I.P.M. stands for integrated pest management. These are techniques that have been developed recently and continue to be developed that seek to control pests in agriculture while preserving human health, sparing untargeted organisms, and leaving the environment unharmed as well. Methods such as pheromone traps and insect warfare have proven effective in replacing traditional pesticides and many of the new strategies are showing miraculous results. Some farms have shown an overall reduction of pesticide use by 72%. This is good news for organic farms as well as conventional farms, because now the loss of crops suffered by the organic farmer who was relatively unprotected from pests, will be able to defend his crops while still maintaining the quality and organic status of the produce. We have already adopted some of the newly developed techniques and it is making our transition into organic farming smoother and more productive than we could have imagined.
HOW DID YOU GET CERTIFIED AND WHY SHOULD WE TRUST IT?
The California Certified Organic Farmers, or CCOF, certified us. They are the premier organization for organic certification and have been doing it longer than any other group. Certification is an application process that is then followed up by ongoing onsite inspections by people who are trained to determine whether or not a farm is practicing organic farming. They go to the farm so you don’t have to. Their logo gives you the assurance you require that the produce you are purchasing was indeed grown in a manner that accords to the standards of organics. Briefly, that means that no genetic engineering or irradiation was used, no sewage was used for fertilizer and there were no growth hormones or antibiotics given to organic livestock. Also, only natural substances, no man made chemicals, were applied at any time during or after growth. ` There are a slew of other details, but these are the major points.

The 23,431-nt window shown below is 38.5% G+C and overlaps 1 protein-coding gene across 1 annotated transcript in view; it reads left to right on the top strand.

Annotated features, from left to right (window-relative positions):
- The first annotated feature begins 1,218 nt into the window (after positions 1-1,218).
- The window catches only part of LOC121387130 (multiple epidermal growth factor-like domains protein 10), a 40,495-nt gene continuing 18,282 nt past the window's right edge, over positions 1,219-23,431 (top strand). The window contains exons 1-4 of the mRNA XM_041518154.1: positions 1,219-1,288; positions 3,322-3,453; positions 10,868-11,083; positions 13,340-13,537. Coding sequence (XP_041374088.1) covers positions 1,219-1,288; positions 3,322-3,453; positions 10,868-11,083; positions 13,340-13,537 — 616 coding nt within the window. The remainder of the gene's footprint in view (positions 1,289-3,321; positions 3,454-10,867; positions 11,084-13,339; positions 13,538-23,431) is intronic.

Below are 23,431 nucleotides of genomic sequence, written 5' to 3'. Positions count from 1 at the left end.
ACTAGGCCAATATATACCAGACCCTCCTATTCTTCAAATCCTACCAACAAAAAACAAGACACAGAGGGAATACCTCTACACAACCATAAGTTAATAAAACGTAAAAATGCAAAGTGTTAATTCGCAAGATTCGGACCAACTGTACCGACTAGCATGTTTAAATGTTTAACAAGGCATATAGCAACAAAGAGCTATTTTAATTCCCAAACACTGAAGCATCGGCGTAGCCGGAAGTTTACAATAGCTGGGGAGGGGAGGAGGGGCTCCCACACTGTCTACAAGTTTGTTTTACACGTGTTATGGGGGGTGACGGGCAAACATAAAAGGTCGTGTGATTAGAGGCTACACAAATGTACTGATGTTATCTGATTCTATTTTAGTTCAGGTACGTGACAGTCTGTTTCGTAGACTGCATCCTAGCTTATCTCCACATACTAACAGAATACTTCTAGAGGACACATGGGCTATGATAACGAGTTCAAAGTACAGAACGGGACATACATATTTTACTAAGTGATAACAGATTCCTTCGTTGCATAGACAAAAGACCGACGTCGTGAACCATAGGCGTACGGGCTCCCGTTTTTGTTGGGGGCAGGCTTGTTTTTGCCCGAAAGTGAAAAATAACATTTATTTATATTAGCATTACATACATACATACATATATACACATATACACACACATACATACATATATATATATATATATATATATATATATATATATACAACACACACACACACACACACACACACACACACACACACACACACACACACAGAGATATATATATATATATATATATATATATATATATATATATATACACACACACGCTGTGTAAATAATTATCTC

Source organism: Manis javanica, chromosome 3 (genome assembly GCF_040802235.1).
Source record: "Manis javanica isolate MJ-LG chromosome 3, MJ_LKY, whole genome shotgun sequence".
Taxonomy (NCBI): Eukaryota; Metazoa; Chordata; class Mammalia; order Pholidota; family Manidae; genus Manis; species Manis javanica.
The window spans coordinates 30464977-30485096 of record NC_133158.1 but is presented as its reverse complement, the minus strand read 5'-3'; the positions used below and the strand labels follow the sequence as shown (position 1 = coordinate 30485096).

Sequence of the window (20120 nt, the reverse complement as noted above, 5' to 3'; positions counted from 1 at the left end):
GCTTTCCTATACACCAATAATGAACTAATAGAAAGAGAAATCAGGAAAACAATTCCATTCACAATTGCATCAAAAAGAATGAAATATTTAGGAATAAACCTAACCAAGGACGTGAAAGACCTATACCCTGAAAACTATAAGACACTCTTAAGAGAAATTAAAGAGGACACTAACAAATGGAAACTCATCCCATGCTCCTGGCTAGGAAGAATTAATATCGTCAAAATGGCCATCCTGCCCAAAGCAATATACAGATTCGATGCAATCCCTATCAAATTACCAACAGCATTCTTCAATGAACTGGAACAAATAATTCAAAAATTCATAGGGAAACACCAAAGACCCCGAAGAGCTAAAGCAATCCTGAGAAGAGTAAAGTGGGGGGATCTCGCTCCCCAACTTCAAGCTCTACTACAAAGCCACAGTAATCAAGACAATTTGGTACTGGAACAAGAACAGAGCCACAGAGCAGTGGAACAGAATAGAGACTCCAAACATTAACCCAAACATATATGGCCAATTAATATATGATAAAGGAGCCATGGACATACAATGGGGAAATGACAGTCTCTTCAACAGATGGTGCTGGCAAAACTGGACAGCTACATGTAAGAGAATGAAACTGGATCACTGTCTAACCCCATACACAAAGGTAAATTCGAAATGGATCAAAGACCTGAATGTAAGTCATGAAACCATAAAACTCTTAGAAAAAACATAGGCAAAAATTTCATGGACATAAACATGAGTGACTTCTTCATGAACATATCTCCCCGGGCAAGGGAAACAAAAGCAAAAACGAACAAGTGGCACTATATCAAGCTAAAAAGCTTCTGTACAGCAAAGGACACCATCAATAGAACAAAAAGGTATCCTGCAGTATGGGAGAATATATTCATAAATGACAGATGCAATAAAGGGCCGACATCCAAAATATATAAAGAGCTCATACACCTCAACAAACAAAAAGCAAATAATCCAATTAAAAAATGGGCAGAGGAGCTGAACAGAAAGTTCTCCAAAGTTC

ARE THERE ANY HEALTH BENEFITS OF EATING ORGANIC FOODS?
Honestly, I think that the question is a little misdirected. It isn’t that there are benefits of eating organic food, it’s that there are risks involved with inorganic food. Organic produce is just natural produce that hasn’t been altered. It isn’t some sort of super food. The nutritional content of organic and inorganic produce should be similar, although the levels in the organic produce may be higher because processes such as irradiation and improper soil replenishment tend to drain the produce of its nutrients. On top of a diminished nutritive value, inorganic produce often has traces of chemicals that are poisonous in larger doses and may build up in our systems over time. The pesticides and herbicides that we use to kill weeds and insects may end up harming us as well. So the real reason to eat organic is that it is pure, not that it is enhanced and improved. Eat the way nature intended.
Is there any difference between apple cider and apple juice?
Yes, there is a slight difference, but not much of one. Apple cider is typically not filtered, unpasteurized and cloudy in appearance. Many ciders are just pressed apples and have no preservatives so they must be consumed quickly or frozen. Apple juice is almost always filtered to remove any pulp and is usually pasteurized and preserved. But technically, if you pressed a bunch of apples and didn’t alter the juice in any way, you could call it juice or cider.